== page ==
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From Longman Dictionary of Contemporary English
Related topics: Water
offshoreoff‧shore /ˌɒfˈʃɔː◂ $ ˌɒːfˈʃɔːr◂/ adjective  1 TTWin or under the sea and not far from the coastinshore, onshore offshore oil fields an offshore island2 offshore banks/companies/investments etc3 offshore wind/current etcoffshore adverb a boat anchored offshore
Examples from the Corpus
offshoreNeedless to say, the use of offshore centres is never far from being a controversial matter.People hold domestic deposits despite the higher interest rate on offshore deposits because they associate greater political risk with offshore deposits.Hamilton has estimated that these two projects and the offshore development will create some 3,000 construction jobs and over 200 permanent jobs.Most are offshore financial centres also targeted by international watchdogs for loose banking regulation and harmful tax practices.offshore fishingMore than 100 offshore funds pay an income in sterling.To enable waves to break some distance offshore it is necessary that the offshore profile should possess a very gentle gradient.Conoco also disclosed it has started a review of offshore maintenance operations could lead to a jobs rundown.offshore oil reservesThe coupling of this offshore subsidence and onshore uplift will induce a flexure of the margin which will accentuate uplift inland.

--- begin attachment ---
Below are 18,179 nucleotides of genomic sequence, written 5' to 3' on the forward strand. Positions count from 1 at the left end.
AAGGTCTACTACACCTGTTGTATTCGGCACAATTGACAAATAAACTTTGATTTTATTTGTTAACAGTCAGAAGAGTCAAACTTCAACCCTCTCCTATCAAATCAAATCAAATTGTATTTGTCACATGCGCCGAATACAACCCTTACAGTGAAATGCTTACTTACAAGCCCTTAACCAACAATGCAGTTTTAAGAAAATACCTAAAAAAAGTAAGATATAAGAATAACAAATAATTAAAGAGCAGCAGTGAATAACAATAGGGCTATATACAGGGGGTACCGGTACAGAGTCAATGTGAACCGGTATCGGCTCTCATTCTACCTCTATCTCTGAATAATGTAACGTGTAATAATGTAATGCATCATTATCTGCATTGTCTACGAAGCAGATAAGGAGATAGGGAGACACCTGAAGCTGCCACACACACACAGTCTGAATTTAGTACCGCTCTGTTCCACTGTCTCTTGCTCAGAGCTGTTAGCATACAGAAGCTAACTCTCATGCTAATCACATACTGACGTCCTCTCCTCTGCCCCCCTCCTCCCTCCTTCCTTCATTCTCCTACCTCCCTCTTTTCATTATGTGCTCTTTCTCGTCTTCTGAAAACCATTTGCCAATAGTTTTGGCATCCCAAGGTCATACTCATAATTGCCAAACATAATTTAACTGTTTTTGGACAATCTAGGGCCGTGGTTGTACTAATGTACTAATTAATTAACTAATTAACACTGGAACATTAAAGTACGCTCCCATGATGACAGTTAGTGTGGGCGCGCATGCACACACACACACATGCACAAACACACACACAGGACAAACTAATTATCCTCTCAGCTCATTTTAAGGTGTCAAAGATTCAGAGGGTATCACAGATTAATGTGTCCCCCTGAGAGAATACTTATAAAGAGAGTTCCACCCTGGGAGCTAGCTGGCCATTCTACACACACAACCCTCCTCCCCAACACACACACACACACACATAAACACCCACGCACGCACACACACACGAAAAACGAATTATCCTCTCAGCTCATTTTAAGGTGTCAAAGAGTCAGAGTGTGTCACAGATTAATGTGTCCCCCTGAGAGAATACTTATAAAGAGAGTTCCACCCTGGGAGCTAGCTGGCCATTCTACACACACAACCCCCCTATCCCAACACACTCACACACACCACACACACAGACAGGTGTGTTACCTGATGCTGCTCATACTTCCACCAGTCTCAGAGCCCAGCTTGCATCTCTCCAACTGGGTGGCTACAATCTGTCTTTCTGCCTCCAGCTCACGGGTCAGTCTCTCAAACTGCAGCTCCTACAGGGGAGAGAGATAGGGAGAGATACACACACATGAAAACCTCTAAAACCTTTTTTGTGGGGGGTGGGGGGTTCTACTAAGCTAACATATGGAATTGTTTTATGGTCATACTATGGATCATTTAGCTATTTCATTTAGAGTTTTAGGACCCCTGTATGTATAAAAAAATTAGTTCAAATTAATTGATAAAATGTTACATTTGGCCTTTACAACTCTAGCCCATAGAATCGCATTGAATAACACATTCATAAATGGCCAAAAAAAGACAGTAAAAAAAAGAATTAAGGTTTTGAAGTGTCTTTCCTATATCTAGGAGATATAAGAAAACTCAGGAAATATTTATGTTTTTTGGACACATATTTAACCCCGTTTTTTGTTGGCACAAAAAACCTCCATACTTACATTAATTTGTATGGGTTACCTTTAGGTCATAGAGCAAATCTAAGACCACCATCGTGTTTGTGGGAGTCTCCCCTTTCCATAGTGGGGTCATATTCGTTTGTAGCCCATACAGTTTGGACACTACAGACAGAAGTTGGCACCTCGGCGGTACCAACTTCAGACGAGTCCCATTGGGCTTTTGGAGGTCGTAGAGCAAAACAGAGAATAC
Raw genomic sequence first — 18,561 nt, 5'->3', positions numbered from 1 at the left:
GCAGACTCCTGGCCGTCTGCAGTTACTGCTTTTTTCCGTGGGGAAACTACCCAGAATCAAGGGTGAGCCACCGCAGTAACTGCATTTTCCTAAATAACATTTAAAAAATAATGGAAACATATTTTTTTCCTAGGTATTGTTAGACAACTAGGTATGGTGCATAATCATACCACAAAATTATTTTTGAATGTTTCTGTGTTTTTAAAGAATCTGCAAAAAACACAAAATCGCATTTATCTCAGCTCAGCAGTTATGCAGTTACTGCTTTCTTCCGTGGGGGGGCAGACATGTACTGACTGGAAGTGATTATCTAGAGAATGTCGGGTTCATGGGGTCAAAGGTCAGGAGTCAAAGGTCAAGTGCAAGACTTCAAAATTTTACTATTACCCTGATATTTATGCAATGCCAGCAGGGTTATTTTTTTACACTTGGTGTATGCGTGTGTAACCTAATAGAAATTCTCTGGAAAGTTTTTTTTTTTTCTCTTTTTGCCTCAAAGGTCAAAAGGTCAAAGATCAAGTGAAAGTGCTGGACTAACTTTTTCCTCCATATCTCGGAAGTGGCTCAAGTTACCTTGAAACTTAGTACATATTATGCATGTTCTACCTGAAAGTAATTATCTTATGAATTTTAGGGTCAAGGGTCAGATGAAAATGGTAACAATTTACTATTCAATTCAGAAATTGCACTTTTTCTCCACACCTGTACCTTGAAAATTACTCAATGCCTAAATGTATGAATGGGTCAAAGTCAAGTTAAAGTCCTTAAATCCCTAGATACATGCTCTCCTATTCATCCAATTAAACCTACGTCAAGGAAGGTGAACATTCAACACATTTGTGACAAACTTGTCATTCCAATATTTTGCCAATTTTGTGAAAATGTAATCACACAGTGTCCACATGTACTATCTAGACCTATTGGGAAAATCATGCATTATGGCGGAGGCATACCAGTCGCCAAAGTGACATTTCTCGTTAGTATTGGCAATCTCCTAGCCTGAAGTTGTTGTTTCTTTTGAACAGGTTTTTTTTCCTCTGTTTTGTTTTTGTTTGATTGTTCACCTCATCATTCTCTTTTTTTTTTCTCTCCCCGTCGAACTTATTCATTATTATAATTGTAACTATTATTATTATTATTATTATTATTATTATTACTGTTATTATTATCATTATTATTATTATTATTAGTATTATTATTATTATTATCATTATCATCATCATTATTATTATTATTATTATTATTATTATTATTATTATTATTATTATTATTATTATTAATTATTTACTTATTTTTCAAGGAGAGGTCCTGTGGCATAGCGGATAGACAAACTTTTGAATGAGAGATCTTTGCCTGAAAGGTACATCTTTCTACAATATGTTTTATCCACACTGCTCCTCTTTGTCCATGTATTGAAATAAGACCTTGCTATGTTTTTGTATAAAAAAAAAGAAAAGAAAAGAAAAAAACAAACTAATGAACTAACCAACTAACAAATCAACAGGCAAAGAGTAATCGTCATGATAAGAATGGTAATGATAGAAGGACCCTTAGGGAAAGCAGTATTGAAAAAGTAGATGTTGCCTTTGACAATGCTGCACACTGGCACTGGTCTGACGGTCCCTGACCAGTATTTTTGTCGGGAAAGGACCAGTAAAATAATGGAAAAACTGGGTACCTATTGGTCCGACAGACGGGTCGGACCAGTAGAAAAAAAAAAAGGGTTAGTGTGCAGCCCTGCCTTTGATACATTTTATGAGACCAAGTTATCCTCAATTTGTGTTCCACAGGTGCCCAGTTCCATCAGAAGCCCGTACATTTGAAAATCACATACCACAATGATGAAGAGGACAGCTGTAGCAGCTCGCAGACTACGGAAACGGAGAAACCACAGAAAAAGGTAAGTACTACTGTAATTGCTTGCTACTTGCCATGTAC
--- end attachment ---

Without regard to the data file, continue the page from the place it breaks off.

From Longman Business Dictionaryoffshoreoff‧shore1 /ˌɒfˈʃɔː◂ˌɒːfˈʃɔːr◂/ adjective1involving an activity performed outside a particular country, rather than inside itTaiwanese regulators have been unhappy with offshore trading in its stock futures.2offshore bank/company/investment etcTAX a bank etc that is based in a country where taxes are lower, laws are less strict etcHe had transferred the money from Switzerland to accounts in offshore banks.firms based in loosely-regulated offshore financial centres3connected with oil and gas production that is done on or under the seaoffshore oil drillingoffshore adverbThere have been complaints about capital being invested offshore.He worked offshore on an oil rig.offshoreoffshore2 verb [transitive] MANUFACTURING if a company offshores jobs or an activity, it moves them to a foreign country where costs are lowerSome 3,000 formerly British jobs have been offshored each year since the millennium.offshoring noun [uncountable]We are particularly concerned about the offshoring of high-tech jobs.
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